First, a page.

Manufactureof geotextiles started in India in 1985-86. Munish Tyagi takes aninformed look at the road travelled since then.
The landscape for geotextileslooks optimistic. It is marked by major players like Garware Wall Ropes,Technofab India, Kusumgar Projects and others including Strata GeoSystems andSkaps Industries. Some of these players have started providing designassistance to users in the infrastructure sector.
There is also a strong presence ofinternational names and MNCs like Fibertex Nonwovens, Maccaferi EnvironmentalSystems, Tencate, Terram and Hueskar. Under technical support from NationalJute Board and Coir Board, there has been renewed focus on use of naturalfibres like jute and coir, especially for use as geotextile, as underlay forrural roads.
India is a large producer ofnatural fibres like jute and coir and their use in geotextiles, especially forrural road applications, has led to savings in overall costs and good technicalresults. Greater focus needs to be directed to these natural resources in Indiafor production of environmentally friendly geotextiles that are locally sourcedand locally consumed.
Geo-synthetics are virtuallyholding up contemporary civilisations. They are being used increasingly for allconceivable situations in civil engineering and infrastructure projects. Thesecover construction of roads and expressways, airport runways, railwayembankments, sea side platforms, retaining walls, drainage and seepage controlworks and water management including river training projects.
Despite the inherent qualities,use of geo-synthetic materials in India is yet to pick up due to low awarenessof its potential and end uses. India has the second-largest road network in theworld covering approximately 23 million kilometres, so the growth forgeo-synthetics and geotextiles can surely have far-reaching andmulti-disciplinary applications.
Geotextiles are cost-effective.So, overall demand is expected to grow. Moreover, their engineered andtechnical parameters retain enhanced performance amidst all terrain and weatherconditions. The civil engineering vertical is already using about 100 millionsquare metres of geo-synthetics and geotextiles, and it is projected to growsteadily at 10-12 per cent per annum.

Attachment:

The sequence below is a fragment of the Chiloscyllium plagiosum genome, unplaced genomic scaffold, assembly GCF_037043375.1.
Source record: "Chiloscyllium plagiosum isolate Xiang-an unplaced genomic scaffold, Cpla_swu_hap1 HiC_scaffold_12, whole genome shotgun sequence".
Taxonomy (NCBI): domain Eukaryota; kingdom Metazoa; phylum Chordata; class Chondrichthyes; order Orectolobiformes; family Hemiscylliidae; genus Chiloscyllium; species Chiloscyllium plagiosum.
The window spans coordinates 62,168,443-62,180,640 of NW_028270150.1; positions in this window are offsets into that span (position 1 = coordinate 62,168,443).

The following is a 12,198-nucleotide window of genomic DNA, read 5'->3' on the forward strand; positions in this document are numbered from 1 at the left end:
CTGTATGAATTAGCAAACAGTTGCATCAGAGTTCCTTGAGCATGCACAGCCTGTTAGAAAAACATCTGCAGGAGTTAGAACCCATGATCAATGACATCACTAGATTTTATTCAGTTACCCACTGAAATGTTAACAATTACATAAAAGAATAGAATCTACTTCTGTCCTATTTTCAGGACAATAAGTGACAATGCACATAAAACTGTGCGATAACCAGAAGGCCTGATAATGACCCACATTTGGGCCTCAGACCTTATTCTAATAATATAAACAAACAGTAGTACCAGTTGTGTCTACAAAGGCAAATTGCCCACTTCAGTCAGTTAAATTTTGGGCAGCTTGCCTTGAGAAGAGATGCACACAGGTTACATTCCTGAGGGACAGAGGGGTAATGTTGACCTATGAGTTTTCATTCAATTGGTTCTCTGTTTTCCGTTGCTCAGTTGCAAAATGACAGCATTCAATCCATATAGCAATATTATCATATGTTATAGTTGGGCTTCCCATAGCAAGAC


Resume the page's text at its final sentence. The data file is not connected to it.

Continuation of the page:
The growth over the past threedecades may not have been phenomenal but it has been steady.
With an average GDP rate of 6.5 to 7 per cent, India is the fastest developing economy. Liberalisation has brought large infrastructure projects for new highways and roads, railway tracks, airports and seaports, power plants and water management systems like dams and canals.
Planned spending on infrastructure alone in the ongoing 12th National Plan is estimated at US$ 1 trillion, which will surely promote the use and consumption of geo-technical products. Growth in demand and applications for geo-synthetic material and geotextiles can only be exponential once the government makes it mandatory to use these advanced materials in sectors like road construction, airports and seaport projects, dams and canals. Two major segments that may turn into even bigger consumers are the Indian Railways and defence establishments.
This will boost domestic production and reduce current imports, besides reiterating the government's Make in India initiative.
Technology for production of geo-synthetic textiles, including geo-technical sheets, geo-membranes, geo-cells and geo-tubes, is evolving fast. They are being welcomed especially in civil engineering including construction of rapidly expanding infrastructure projects in India. This was clearly endorsed in the 2nd Global Summit on geo-synthetics held on 19-20 May at New Delhi. It was attended by leading international and domestic manufacturers and key research institutions like the Indian Institutes of Technology, Central Coir Research Institute, National Jute Board, Indian Railways and the Ministry of Textiles and Ministry of Road Transport, apart from a battery of domain experts.
The road map for increased applications leading to growth in domestic demand and production lies in addressing needs of key sectors already experiencing the benefits of the end uses of geo-synthetics and geotextiles in terms of quality and effective cost.
The Indian Railways, with a network of 61,000 km, is amongst the largest in the world. About 99 per cent of this network is in broad gauge. New tracks for dedicated freight corridors and high speed trains are already on ground for implementation by or before 2021. This opens huge opportunity for expanded demand and consumption of geo-synthetic and geotextiles especially for use as soil underlay and for rail embankments.
Other equally important and bulk-consuming segments are for roads and highways. The textiles are being used increasingly for reinforced walls, road under-bridges and road over-bridges. In addition to the perceived increased use of geo-technical materials in military projects, other fields where they can be used include inland water transport systems, inter-basin water transfer systems, landfills for solid waste management, canal and coastline protection and landslide mitigation in hilly areas with unstable terrain.
The sector requires development of and adherence to quality standards and performance codes under the umbrella of the BIS or some similar designated body or council.